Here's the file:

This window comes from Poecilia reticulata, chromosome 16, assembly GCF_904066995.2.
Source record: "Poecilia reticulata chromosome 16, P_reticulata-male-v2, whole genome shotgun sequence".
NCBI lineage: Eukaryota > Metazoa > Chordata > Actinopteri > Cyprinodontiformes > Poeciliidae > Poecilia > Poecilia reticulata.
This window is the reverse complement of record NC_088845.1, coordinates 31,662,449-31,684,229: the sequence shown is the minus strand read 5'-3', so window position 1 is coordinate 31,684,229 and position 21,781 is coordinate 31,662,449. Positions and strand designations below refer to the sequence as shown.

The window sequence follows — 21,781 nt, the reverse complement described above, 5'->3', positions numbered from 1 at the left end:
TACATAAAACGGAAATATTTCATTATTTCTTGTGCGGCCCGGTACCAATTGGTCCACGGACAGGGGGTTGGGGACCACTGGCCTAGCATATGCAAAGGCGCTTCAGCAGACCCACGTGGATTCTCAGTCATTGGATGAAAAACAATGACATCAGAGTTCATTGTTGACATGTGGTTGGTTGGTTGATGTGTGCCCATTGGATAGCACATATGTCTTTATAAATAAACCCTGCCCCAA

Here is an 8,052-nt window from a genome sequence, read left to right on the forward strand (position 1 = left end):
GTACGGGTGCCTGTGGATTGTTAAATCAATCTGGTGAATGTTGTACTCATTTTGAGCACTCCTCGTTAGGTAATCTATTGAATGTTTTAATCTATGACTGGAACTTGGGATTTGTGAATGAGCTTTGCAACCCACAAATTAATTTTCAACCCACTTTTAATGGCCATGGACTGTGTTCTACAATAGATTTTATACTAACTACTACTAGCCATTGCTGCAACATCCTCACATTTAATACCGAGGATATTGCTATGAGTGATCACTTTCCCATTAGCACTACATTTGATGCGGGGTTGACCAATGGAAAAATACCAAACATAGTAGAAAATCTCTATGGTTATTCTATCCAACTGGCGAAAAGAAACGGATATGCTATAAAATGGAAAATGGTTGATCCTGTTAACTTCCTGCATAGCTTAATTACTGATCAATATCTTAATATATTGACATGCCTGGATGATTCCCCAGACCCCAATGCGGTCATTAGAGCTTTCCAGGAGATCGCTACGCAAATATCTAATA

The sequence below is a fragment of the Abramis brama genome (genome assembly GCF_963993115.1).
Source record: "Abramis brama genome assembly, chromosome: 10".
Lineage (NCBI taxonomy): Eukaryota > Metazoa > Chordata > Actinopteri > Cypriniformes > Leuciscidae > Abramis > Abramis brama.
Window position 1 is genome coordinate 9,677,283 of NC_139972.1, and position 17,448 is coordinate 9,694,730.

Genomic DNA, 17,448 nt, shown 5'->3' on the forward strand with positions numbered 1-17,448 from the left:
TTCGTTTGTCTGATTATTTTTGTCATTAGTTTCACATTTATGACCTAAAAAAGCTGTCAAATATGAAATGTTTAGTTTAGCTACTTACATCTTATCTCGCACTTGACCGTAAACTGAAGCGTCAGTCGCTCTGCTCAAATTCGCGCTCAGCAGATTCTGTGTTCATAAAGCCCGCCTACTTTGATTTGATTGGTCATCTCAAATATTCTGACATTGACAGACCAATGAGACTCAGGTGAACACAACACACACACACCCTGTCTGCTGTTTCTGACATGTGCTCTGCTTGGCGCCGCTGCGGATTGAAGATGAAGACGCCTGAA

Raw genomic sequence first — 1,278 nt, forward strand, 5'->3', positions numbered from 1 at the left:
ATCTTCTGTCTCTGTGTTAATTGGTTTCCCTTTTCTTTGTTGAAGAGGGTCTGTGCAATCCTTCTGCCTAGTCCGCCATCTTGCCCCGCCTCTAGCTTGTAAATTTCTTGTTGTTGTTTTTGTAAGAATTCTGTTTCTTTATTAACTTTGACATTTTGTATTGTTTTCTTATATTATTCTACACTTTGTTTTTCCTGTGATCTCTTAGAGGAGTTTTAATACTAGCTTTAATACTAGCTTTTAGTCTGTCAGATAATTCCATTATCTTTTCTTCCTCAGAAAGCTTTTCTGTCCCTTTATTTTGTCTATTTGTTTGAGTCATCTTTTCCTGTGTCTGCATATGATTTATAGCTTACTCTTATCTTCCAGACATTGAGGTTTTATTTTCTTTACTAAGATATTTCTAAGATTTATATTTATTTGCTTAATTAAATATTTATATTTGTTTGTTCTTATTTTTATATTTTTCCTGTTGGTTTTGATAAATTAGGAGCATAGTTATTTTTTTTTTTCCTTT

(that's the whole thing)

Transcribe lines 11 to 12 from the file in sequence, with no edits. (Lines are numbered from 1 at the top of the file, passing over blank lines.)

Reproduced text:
Lineage (NCBI taxonomy): Eukaryota > Metazoa > Chordata > Actinopteri > Cypriniformes > Leuciscidae > Abramis > Abramis brama.
Window position 1 is genome coordinate 9,677,283 of NC_139972.1, and position 17,448 is coordinate 9,694,730.